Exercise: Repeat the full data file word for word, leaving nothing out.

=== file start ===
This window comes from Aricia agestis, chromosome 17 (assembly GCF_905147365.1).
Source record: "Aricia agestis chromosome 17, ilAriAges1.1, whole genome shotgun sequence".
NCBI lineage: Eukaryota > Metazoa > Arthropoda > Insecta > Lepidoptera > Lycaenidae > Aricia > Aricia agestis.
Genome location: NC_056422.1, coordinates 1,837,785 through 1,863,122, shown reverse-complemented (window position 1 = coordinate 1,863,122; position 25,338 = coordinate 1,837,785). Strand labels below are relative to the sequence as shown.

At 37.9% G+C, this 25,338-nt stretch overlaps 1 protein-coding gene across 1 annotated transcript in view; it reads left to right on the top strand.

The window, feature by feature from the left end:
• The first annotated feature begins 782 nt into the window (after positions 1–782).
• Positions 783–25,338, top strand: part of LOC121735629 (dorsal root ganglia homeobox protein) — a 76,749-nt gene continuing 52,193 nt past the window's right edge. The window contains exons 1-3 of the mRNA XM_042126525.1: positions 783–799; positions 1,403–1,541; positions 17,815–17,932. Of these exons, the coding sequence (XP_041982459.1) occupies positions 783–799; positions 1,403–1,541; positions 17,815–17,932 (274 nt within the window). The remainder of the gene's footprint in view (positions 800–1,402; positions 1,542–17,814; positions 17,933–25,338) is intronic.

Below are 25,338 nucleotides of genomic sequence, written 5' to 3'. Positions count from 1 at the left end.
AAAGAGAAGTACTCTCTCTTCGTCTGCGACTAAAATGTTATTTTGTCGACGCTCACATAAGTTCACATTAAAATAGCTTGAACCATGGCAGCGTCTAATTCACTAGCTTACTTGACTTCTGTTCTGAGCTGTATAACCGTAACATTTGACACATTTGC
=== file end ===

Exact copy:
This window comes from Aricia agestis, chromosome 17 (assembly GCF_905147365.1).
Source record: "Aricia agestis chromosome 17, ilAriAges1.1, whole genome shotgun sequence".
NCBI lineage: Eukaryota > Metazoa > Arthropoda > Insecta > Lepidoptera > Lycaenidae > Aricia > Aricia agestis.
Genome location: NC_056422.1, coordinates 1,837,785 through 1,863,122, shown reverse-complemented (window position 1 = coordinate 1,863,122; position 25,338 = coordinate 1,837,785). Strand labels below are relative to the sequence as shown.

At 37.9% G+C, this 25,338-nt stretch overlaps 1 protein-coding gene across 1 annotated transcript in view; it reads left to right on the top strand.

The window, feature by feature from the left end:
• The first annotated feature begins 782 nt into the window (after positions 1–782).
• Positions 783–25,338, top strand: part of LOC121735629 (dorsal root ganglia homeobox protein) — a 76,749-nt gene continuing 52,193 nt past the window's right edge. The window contains exons 1-3 of the mRNA XM_042126525.1: positions 783–799; positions 1,403–1,541; positions 17,815–17,932. Of these exons, the coding sequence (XP_041982459.1) occupies positions 783–799; positions 1,403–1,541; positions 17,815–17,932 (274 nt within the window). The remainder of the gene's footprint in view (positions 800–1,402; positions 1,542–17,814; positions 17,933–25,338) is intronic.

Below are 25,338 nucleotides of genomic sequence, written 5' to 3'. Positions count from 1 at the left end.
AAAGAGAAGTACTCTCTCTTCGTCTGCGACTAAAATGTTATTTTGTCGACGCTCACATAAGTTCACATTAAAATAGCTTGAACCATGGCAGCGTCTAATTCACTAGCTTACTTGACTTCTGTTCTGAGCTGTATAACCGTAACATTTGACACATTTGC